Closely involved with Aston Martin’s most advanced cars of recent years, engineer Adam Barnie now oversees the development team working on the forthcoming Valkyrie. Barnie has created a unique niche in contemporary manufacturing, combining his own driving skills with extensive engineering knowledge and an ability to help a whole raft of technical partners push new boundaries.
Barnie's own career was focused on motorsport from the outset. He began at Williams, working on the hugely advanced Renault Laguna racing car for the British Touring Car Championship at the tail-end of the 1990s. “I then realised I wanted to be more hands-on, building gearboxes and sub-assemblies,” he says, explaining that his own experience racing Karts got him into the industry in the first place. “I quickly realised it was a very expensive game,” he says. He went on to work at Prodrive during the famous 2000 season when Alain Menu's V6 Mondeo won the championship, with his teammates taking second and third place as well. “We then built 550 Ferrari specials for Le Mans, taking road cars from dealerships, stripping them down to the chassis and creating a very successful sports car.”
Barnie followed this up with another stint at Williams, working on the Formula One test team in the era of Ralf Schumacher and Juan Pablo Montoya. He then spent some time in Dubai “looking after hypercars”, before his association with Aston Martin began when the company paired up with Prodrive to create Aston Martin Racing in 2004. “I was the number one mechanic on Darren Turner's car when he won at Le Mans in 2008,” he says. “It was one of my highest career achievements.”
Barnie left Prodrive in 2012 to set up an independent team, Ram Racing, running Ferrari 458s in the FIA World Endurance Championship. Around this time, David King, now Aston Martin’s Vice President and Chief Special Operations Officer, as well as President of Aston Martin Racing, contacted him regarding the nascent Aston Martin Vulcan project. “It was a very small team and a very tight project,” Barnie says. “We built the 24 cars and still do three or four events a year with the owners at tracks around the world. We’re like a family.”
Regardless of how special and spectacular the 820hp Vulcan was, Valkyrie represents an order of magnitude of complexity. “This car is so technically advanced — it's full of things that have never been done in a road car before,” Barnie says. “We’re breaking all the rules about how a car is put together.” The development journey is a long one and it’s all the more important that customers are kept close to the process throughout. “I've worked on some pretty advanced cars,” Barnie admits, “and I'd compare Valkryie to a Formula One car. The components are definitely at Formula One level — the attention to detail, their light weight. Everything is like jewellery. It's very rare that you get to work on a project like this.”
Valkyrie has come a long way since the very first engineering car, VP1, was built for the Geneva Show in Spring 2019. VP1 didn't include the Valkyrie's innovative active hydraulic suspension or aerodynamic kit. “Before that, we'd built a mule car using an LMP2 race chassis, with the Valkyrie engine and gearbox, for all the original calibration.”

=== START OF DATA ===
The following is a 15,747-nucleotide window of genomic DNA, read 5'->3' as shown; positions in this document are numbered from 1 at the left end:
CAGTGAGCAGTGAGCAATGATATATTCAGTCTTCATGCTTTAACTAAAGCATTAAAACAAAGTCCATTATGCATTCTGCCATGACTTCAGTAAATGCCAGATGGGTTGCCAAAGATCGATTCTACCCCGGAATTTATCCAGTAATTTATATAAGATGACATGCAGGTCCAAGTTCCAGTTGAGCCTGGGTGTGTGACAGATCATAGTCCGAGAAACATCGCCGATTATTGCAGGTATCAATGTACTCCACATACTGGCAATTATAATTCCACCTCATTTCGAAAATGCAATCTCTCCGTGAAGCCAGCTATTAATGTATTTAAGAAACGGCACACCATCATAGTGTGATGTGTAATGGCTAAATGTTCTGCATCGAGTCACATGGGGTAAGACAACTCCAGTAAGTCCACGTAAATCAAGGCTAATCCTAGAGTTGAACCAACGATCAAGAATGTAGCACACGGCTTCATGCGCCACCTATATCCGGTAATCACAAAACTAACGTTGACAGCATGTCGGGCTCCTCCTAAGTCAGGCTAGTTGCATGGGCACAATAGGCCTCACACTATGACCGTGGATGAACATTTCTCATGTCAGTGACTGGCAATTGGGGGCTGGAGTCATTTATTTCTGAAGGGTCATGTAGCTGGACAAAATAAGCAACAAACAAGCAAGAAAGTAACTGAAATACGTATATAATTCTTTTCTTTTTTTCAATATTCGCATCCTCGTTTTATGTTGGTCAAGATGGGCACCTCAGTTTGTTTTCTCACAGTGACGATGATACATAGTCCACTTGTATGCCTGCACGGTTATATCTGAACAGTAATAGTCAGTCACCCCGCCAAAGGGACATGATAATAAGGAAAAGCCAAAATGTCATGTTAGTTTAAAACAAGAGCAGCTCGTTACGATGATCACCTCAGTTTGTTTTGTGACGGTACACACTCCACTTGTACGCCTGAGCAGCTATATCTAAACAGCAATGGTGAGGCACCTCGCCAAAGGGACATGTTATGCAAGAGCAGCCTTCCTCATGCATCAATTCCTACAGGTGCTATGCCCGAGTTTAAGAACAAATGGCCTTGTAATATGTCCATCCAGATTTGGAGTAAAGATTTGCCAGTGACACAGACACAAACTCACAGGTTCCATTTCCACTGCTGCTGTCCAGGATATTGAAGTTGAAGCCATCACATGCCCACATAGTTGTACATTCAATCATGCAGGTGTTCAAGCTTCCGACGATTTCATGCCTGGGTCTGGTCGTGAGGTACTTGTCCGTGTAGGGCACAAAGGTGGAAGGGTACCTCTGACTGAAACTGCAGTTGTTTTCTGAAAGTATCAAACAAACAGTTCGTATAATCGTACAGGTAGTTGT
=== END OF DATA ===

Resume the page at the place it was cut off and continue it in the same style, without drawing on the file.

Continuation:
This car is it's full of things that have never been done before. We’re breaking all the rules
The VP2 car is 90% representative of the finished product, while VP3 to VP8 are to all intents and purposes representative of final customer cars, save for the HVAC installation for cabin cooling. The fleet of engineering cars is now undergoing track trials at the Motor Industry Research Association and at Aston Martin’s test facility at Silverstone and other key European test facilities, before ultimately going on to the high-speed circular test track at Nardò in Italy. As well as Aston Martin's own technicians and a lead engineer, there will be direct input from specialists at Bosch (responsible for most electric modules) and Red Bull Technologies. “Everything is a science project on this car,” says Barnie.
The first three Valkyries were assembled at Unit 20 in Wellsbourne, Aston Martin's Advanced Operations unit — the base for special projects and home to the cars built for No Time To Die. Final manufacturing will take place at nearby Unit 8, with each car assigned to a small team of just five people. Mechanically, there will be very little difference between the final engineering cars and the finished machines delivered to the customers. “Of course, they'll be differentiated by trim and styling,” says Barnie, explaining how each and every car is tailored to a precise and personal specification handled by Q by Aston Martin, right down to the mix of the paint. There’s also an optional Track Pack. “Among many detailed changes, it includes a different front end that allows the car to run at a much lower ride height for track use,” the engineer says.
Valkyrie is without doubt Aston Martin’s most ambitious technical project to date. Aston Martin builds close relationships with its customers and taking delivery of a Valkyrie will not be the end of the story. “With Vulcan, we took the cars to events and tracks and helped the owners understand how to get the best out of the cars,” says Barnie. “Many Vulcan owners are now future Valkyrie owners. They're coming along to testing sessions, for example.” Adam Barnie and his team are working to ensure Valkyrie sets new standards and opens another chapter in Aston Martin’s performance history.